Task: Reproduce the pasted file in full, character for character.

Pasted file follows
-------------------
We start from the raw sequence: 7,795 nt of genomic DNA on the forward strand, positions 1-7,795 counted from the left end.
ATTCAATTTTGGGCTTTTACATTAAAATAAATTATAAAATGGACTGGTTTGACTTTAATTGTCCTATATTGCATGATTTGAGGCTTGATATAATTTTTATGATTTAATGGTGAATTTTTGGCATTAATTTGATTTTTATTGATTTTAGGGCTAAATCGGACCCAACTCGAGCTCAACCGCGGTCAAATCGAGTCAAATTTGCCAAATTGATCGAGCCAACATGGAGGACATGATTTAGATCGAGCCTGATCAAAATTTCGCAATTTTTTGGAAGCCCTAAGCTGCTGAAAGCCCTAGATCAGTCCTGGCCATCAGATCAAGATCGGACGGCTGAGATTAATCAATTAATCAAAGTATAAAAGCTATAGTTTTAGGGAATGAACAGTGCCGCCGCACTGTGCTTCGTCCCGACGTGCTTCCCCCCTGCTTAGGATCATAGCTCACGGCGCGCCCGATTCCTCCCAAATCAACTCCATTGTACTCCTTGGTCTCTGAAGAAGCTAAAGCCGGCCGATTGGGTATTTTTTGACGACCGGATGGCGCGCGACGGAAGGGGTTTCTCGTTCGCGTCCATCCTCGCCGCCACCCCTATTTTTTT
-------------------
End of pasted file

We start from the raw sequence: 7,795 nt of genomic DNA on the forward strand, positions 1-7,795 counted from the left end.
ATTCAATTTTGGGCTTTTACATTAAAATAAATTATAAAATGGACTGGTTTGACTTTAATTGTCCTATATTGCATGATTTGAGGCTTGATATAATTTTTATGATTTAATGGTGAATTTTTGGCATTAATTTGATTTTTATTGATTTTAGGGCTAAATCGGACCCAACTCGAGCTCAACCGCGGTCAAATCGAGTCAAATTTGCCAAATTGATCGAGCCAACATGGAGGACATGATTTAGATCGAGCCTGATCAAAATTTCGCAATTTTTTGGAAGCCCTAAGCTGCTGAAAGCCCTAGATCAGTCCTGGCCATCAGATCAAGATCGGACGGCTGAGATTAATCAATTAATCAAAGTATAAAAGCTATAGTTTTAGGGAATGAACAGTGCCGCCGCACTGTGCTTCGTCCCGACGTGCTTCCCCCCTGCTTAGGATCATAGCTCACGGCGCGCCCGATTCCTCCCAAATCAACTCCATTGTACTCCTTGGTCTCTGAAGAAGCTAAAGCCGGCCGATTGGGTATTTTTTGACGACCGGATGGCGCGCGACGGAAGGGGTTTCTCGTTCGCGTCCATCCTCGCCGCCACCCCTATTTTTTT